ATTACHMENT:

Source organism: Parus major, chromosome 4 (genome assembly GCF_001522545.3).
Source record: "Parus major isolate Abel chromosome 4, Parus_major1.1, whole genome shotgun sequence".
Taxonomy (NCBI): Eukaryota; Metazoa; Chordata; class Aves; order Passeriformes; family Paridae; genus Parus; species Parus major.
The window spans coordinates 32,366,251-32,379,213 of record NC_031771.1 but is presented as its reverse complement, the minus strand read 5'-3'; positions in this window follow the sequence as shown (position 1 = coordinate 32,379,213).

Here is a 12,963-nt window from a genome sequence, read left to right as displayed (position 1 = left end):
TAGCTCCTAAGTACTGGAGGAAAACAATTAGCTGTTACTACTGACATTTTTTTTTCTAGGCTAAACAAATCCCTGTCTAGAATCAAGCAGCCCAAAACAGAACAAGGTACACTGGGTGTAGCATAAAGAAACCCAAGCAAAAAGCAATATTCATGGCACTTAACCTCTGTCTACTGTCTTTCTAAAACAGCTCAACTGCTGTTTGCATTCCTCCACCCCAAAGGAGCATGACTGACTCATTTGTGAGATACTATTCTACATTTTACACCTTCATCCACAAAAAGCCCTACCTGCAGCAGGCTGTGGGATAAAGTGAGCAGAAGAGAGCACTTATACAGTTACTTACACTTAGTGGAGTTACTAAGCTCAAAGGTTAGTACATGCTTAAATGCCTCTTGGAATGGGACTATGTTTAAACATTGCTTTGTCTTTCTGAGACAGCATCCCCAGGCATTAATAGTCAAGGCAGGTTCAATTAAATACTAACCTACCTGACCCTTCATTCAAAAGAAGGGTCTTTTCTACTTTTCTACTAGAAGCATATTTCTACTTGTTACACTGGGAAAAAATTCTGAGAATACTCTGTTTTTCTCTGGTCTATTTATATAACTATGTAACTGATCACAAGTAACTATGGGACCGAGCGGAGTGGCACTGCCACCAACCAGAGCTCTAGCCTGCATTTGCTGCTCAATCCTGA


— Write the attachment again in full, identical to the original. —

Source organism: Parus major, chromosome 4 (genome assembly GCF_001522545.3).
Source record: "Parus major isolate Abel chromosome 4, Parus_major1.1, whole genome shotgun sequence".
Taxonomy (NCBI): Eukaryota; Metazoa; Chordata; class Aves; order Passeriformes; family Paridae; genus Parus; species Parus major.
The window spans coordinates 32,366,251-32,379,213 of record NC_031771.1 but is presented as its reverse complement, the minus strand read 5'-3'; positions in this window follow the sequence as shown (position 1 = coordinate 32,379,213).

Here is a 12,963-nt window from a genome sequence, read left to right as displayed (position 1 = left end):
TAGCTCCTAAGTACTGGAGGAAAACAATTAGCTGTTACTACTGACATTTTTTTTTCTAGGCTAAACAAATCCCTGTCTAGAATCAAGCAGCCCAAAACAGAACAAGGTACACTGGGTGTAGCATAAAGAAACCCAAGCAAAAAGCAATATTCATGGCACTTAACCTCTGTCTACTGTCTTTCTAAAACAGCTCAACTGCTGTTTGCATTCCTCCACCCCAAAGGAGCATGACTGACTCATTTGTGAGATACTATTCTACATTTTACACCTTCATCCACAAAAAGCCCTACCTGCAGCAGGCTGTGGGATAAAGTGAGCAGAAGAGAGCACTTATACAGTTACTTACACTTAGTGGAGTTACTAAGCTCAAAGGTTAGTACATGCTTAAATGCCTCTTGGAATGGGACTATGTTTAAACATTGCTTTGTCTTTCTGAGACAGCATCCCCAGGCATTAATAGTCAAGGCAGGTTCAATTAAATACTAACCTACCTGACCCTTCATTCAAAAGAAGGGTCTTTTCTACTTTTCTACTAGAAGCATATTTCTACTTGTTACACTGGGAAAAAATTCTGAGAATACTCTGTTTTTCTCTGGTCTATTTATATAACTATGTAACTGATCACAAGTAACTATGGGACCGAGCGGAGTGGCACTGCCACCAACCAGAGCTCTAGCCTGCATTTGCTGCTCAATCCTGA